My understanding of iterative vs. recursive DNS queries

Discussion in 'DNS Server' started by Spin, Jun 19, 2009.

  1. Spin

    Spin Guest


    My understanding of iterative vs. recursive DNS queries is as follows. Is
    this correct?

    Iterative DNS queries are performed by a DNS server in such a fashion that
    it queries multiple DNS servers for an answer. While recursive queries
    performed by a DNS server (or client resolver) simply go to the first DNS
    Server configured in it's TCP/IP configuration (if it answers, it doesn't it
    goes to the second one in the list) for an answer and that's it.
    Spin, Jun 19, 2009
    1. Advertisements

  2. Hi Spin,

    Well, this depends on context and which machine is doing what with a query.

    Reason why I say that, is basically a recursive query means the machine send the query, such as a client machine, or even a DC, etc, to a DNS server for resolution. Recursive name queries are generally made by a DNS client to a DNS server, or by a DNS server that is configured to pass unresolved name queries to another DNS server, in the case of a DNS server configured to use a forwarder.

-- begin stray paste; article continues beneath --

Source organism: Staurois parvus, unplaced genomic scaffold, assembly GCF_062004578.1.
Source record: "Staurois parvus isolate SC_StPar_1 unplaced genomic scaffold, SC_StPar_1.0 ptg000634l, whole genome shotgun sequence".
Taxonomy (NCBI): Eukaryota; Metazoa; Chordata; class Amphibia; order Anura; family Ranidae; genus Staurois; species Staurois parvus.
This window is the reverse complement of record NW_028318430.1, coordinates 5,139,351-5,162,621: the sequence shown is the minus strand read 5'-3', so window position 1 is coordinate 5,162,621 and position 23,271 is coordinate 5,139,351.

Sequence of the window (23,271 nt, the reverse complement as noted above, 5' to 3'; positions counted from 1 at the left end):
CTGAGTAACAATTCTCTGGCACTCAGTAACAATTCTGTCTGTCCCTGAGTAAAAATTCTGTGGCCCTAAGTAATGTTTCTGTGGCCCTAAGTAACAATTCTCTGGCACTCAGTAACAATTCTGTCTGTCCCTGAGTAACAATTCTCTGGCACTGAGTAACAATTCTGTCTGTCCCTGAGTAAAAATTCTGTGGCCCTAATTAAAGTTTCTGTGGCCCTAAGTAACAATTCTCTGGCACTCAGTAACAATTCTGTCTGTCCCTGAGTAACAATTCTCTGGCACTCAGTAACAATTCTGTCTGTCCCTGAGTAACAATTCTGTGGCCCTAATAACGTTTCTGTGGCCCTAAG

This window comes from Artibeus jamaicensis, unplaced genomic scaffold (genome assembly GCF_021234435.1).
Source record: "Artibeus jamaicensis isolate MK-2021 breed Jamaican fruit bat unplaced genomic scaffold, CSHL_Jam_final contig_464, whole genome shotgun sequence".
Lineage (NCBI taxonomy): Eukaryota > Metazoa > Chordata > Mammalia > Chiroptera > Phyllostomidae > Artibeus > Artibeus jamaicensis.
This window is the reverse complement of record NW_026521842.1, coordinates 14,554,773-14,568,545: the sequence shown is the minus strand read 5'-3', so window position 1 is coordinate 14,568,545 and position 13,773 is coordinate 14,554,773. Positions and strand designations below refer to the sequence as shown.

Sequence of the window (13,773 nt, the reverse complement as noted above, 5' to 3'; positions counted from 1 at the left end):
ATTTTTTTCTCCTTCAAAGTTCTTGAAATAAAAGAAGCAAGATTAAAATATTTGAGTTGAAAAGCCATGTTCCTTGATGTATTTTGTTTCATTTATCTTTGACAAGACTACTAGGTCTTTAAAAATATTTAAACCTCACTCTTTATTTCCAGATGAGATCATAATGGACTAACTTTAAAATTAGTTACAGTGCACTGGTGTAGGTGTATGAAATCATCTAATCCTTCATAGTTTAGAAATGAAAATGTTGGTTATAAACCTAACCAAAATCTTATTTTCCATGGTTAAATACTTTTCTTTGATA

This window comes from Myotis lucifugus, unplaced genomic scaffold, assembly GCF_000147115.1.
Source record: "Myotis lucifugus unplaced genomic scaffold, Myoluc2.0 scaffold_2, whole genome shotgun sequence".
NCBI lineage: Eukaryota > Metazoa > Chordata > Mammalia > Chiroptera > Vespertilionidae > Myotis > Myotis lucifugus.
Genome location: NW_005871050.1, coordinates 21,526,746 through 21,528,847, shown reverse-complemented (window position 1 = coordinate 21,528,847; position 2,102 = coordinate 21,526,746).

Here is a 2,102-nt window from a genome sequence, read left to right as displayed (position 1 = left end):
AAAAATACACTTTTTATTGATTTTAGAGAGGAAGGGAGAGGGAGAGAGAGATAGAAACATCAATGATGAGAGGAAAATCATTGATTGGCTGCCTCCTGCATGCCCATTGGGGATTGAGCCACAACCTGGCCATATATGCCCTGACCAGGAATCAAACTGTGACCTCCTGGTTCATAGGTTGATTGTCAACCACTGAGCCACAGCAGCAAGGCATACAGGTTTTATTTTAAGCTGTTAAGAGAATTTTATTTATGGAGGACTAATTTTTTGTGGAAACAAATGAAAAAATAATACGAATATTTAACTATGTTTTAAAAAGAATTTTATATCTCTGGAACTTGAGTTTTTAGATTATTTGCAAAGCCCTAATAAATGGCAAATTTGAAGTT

Interative queries is a request from a client tells the DNS server that the client expects the best answer the DNS server can provide immediately, without contacting other DNS servers. The process then relies on the client to continue the process possibly by using a referral where the DNS server supplying the client NS or A records of a DNS server that is closer to the namespace which may possibly provide the answer. However we don't see that with the normal sense of the word, 'query,' when a client sends a request to a DNS server, which we are more familiar with. However, with a recursion request from a client to a DNS server, which as I said is what we normally think of using the term 'query,' the DNS server will do its best to resolve it, either by using the Root Hints, which is essentially an interative query to the Roots to devolve the namespace from the TLD backwards, or a query to a Forwarder, if configured with a Forwarder, which is essentially a recursion request.